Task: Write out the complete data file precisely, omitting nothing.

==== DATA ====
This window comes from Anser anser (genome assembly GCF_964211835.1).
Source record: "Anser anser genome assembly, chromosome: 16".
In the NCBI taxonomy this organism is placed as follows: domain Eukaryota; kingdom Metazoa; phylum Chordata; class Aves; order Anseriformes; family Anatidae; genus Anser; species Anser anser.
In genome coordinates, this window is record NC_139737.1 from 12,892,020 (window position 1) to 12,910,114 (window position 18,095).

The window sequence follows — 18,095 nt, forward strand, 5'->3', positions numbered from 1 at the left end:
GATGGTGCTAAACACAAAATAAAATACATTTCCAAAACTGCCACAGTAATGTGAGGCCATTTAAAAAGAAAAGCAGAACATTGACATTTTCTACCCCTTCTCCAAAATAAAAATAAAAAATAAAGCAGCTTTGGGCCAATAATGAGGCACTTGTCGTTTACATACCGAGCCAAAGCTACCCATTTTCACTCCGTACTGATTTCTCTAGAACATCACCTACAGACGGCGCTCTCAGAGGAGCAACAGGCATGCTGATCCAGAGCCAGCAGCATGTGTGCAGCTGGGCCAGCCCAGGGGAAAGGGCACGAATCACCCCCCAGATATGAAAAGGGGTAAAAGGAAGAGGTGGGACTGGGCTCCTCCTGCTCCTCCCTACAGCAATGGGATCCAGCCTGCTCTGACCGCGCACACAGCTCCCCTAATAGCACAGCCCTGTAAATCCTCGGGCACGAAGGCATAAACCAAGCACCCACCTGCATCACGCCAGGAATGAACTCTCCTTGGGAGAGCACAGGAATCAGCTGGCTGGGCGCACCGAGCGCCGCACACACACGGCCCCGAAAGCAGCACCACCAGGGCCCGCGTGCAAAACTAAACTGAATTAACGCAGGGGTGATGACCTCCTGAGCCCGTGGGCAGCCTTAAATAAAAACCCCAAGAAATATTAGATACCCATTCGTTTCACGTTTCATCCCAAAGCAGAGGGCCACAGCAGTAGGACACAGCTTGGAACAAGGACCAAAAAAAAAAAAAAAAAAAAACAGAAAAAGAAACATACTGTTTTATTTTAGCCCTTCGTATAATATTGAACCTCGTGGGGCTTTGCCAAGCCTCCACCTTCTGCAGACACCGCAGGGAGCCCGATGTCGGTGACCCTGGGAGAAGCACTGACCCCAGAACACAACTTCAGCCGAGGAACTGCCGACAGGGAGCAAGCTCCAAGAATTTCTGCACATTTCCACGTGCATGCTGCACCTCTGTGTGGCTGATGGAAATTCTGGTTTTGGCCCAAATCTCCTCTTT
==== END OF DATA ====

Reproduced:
This window comes from Anser anser (genome assembly GCF_964211835.1).
Source record: "Anser anser genome assembly, chromosome: 16".
In the NCBI taxonomy this organism is placed as follows: domain Eukaryota; kingdom Metazoa; phylum Chordata; class Aves; order Anseriformes; family Anatidae; genus Anser; species Anser anser.
In genome coordinates, this window is record NC_139737.1 from 12,892,020 (window position 1) to 12,910,114 (window position 18,095).

The window sequence follows — 18,095 nt, forward strand, 5'->3', positions numbered from 1 at the left end:
GATGGTGCTAAACACAAAATAAAATACATTTCCAAAACTGCCACAGTAATGTGAGGCCATTTAAAAAGAAAAGCAGAACATTGACATTTTCTACCCCTTCTCCAAAATAAAAATAAAAAATAAAGCAGCTTTGGGCCAATAATGAGGCACTTGTCGTTTACATACCGAGCCAAAGCTACCCATTTTCACTCCGTACTGATTTCTCTAGAACATCACCTACAGACGGCGCTCTCAGAGGAGCAACAGGCATGCTGATCCAGAGCCAGCAGCATGTGTGCAGCTGGGCCAGCCCAGGGGAAAGGGCACGAATCACCCCCCAGATATGAAAAGGGGTAAAAGGAAGAGGTGGGACTGGGCTCCTCCTGCTCCTCCCTACAGCAATGGGATCCAGCCTGCTCTGACCGCGCACACAGCTCCCCTAATAGCACAGCCCTGTAAATCCTCGGGCACGAAGGCATAAACCAAGCACCCACCTGCATCACGCCAGGAATGAACTCTCCTTGGGAGAGCACAGGAATCAGCTGGCTGGGCGCACCGAGCGCCGCACACACACGGCCCCGAAAGCAGCACCACCAGGGCCCGCGTGCAAAACTAAACTGAATTAACGCAGGGGTGATGACCTCCTGAGCCCGTGGGCAGCCTTAAATAAAAACCCCAAGAAATATTAGATACCCATTCGTTTCACGTTTCATCCCAAAGCAGAGGGCCACAGCAGTAGGACACAGCTTGGAACAAGGACCAAAAAAAAAAAAAAAAAAAAACAGAAAAAGAAACATACTGTTTTATTTTAGCCCTTCGTATAATATTGAACCTCGTGGGGCTTTGCCAAGCCTCCACCTTCTGCAGACACCGCAGGGAGCCCGATGTCGGTGACCCTGGGAGAAGCACTGACCCCAGAACACAACTTCAGCCGAGGAACTGCCGACAGGGAGCAAGCTCCAAGAATTTCTGCACATTTCCACGTGCATGCTGCACCTCTGTGTGGCTGATGGAAATTCTGGTTTTGGCCCAAATCTCCTCTTT